One of the primary tactics deployed by Narogin is to operate oppositionally within the European system (one foot in one foot out). He works to reveal the politics of "literary" aesthetics; in fact, he develops what can be described as an anti-aesthetic. An ideology of Aboriginality contests the institutionalised forces that seek to preserve hegemonic "literary standards" that simply perpetuate the Western canon. "By doing this," says Narogin, "by pursuing this line, they relegate all other literatures to the fringe, except for those authors in good standing, and by this I mean those who produce works which approximate most to what the Metropolitan critics consider literature should be" (31). It is because of this imperial logic of the literary formation that "Aboriginal writers must be aware that if they choose to use white forms [they] are in effect 'thinking white'; that by using these forms [they] are leaving [them]selves open to be[ing] judged purely by white standards" (45). Hence, he regards the place for the development of literature based on Aboriginal forms as "among people least affected by assimilation" (30).
Assimilation is the key issue here, for the imposition of elitist western literary aesthetics has been a primary colonising strategy. Indeed, this very strategy has produced what Muecke describes as the "out of repression, expression" notion that "seem[s] to inform many liberationist accounts of the rise of Aboriginal Literature conceived as expression."13 His critique of this simplistic theory of literary production is based on Foucault's analysis of the "repressive hypothesis" in The History of Sexuality. Foucault argues that, rather than being repressed, there has been an "institutional incitement to speak about [sex]...a determination on the part of agencies of power to hear it spoken about, and to cause it to speak through explicit articulation and endlessly accumulated detail."14 Muecke equates this process with the eagerness to publish writing by Aboriginal people over the past two decades: "The Aboriginal writer is no longer unheard of or radically unacceptable, but is rather called upon to speak on all occasions and on every occasion, partly because Aboriginality stands as a social 'truth' which must be uttered."15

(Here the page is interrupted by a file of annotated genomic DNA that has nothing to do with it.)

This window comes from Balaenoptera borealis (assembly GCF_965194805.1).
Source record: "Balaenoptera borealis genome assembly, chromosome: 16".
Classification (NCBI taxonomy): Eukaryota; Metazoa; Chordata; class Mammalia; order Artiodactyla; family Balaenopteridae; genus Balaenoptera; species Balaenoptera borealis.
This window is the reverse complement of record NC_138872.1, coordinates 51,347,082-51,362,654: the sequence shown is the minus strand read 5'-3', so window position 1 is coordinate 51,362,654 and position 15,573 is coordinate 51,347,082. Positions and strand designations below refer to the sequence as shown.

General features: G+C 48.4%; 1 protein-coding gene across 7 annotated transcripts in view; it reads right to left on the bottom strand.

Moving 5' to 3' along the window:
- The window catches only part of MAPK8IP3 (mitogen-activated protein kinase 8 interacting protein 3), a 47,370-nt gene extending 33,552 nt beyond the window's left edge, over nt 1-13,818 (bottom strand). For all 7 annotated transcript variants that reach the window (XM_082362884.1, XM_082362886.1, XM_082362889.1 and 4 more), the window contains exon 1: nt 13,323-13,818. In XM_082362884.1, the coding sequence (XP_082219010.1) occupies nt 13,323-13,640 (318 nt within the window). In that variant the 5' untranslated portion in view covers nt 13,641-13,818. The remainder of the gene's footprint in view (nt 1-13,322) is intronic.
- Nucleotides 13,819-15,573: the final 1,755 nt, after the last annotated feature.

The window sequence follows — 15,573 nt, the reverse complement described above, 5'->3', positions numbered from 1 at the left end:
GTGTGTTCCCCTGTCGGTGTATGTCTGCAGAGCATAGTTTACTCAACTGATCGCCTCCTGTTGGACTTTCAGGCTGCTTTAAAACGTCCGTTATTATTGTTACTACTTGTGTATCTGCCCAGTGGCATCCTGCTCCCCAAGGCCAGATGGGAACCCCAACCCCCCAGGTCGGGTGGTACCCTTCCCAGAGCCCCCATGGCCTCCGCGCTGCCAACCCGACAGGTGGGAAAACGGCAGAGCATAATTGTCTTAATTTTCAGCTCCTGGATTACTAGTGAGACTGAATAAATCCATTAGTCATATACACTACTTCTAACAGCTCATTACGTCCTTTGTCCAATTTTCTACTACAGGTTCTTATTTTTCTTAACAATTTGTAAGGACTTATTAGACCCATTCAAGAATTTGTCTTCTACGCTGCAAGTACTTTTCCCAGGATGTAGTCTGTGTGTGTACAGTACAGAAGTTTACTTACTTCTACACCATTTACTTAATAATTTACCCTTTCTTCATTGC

This link between the expression of Aboriginality and speaking social truths, argues Muecke, is linked to an "Enlightenment and Romantic idea which in giving fullness and primacy to the voice elevates a general human capacity for expression to the status of philosophy. As a general idea it is singular rather than plural, voice rather than voices, expression rather than local inscriptions."16 Muecke's concern is that, in most cases, writers' expressions of their Aboriginality are far more strongly influenced by European forces of literary production and consumption than by certain traditional Aboriginal practices. One of the political consequences of this tendency is that the voice of social truths, and expressions of Aboriginality, are articulated predominantly in ways that pander to a need to exculpate "our" conscience - which amounts to another case of dealing with Aboriginal people on "our" terms. Indicative of this is the liberal-humanist rhetoric of "understanding and reconciliation." But, as Muecke puts it, "we cannot claim mutual liberation as long as social conditions remain different for whites and Aborigines, [so] what we do is talk the same way as one another, we produce the same discourses."17 Literary theory and criticism, of course, is one of the key sites in which this "talk" proliferates.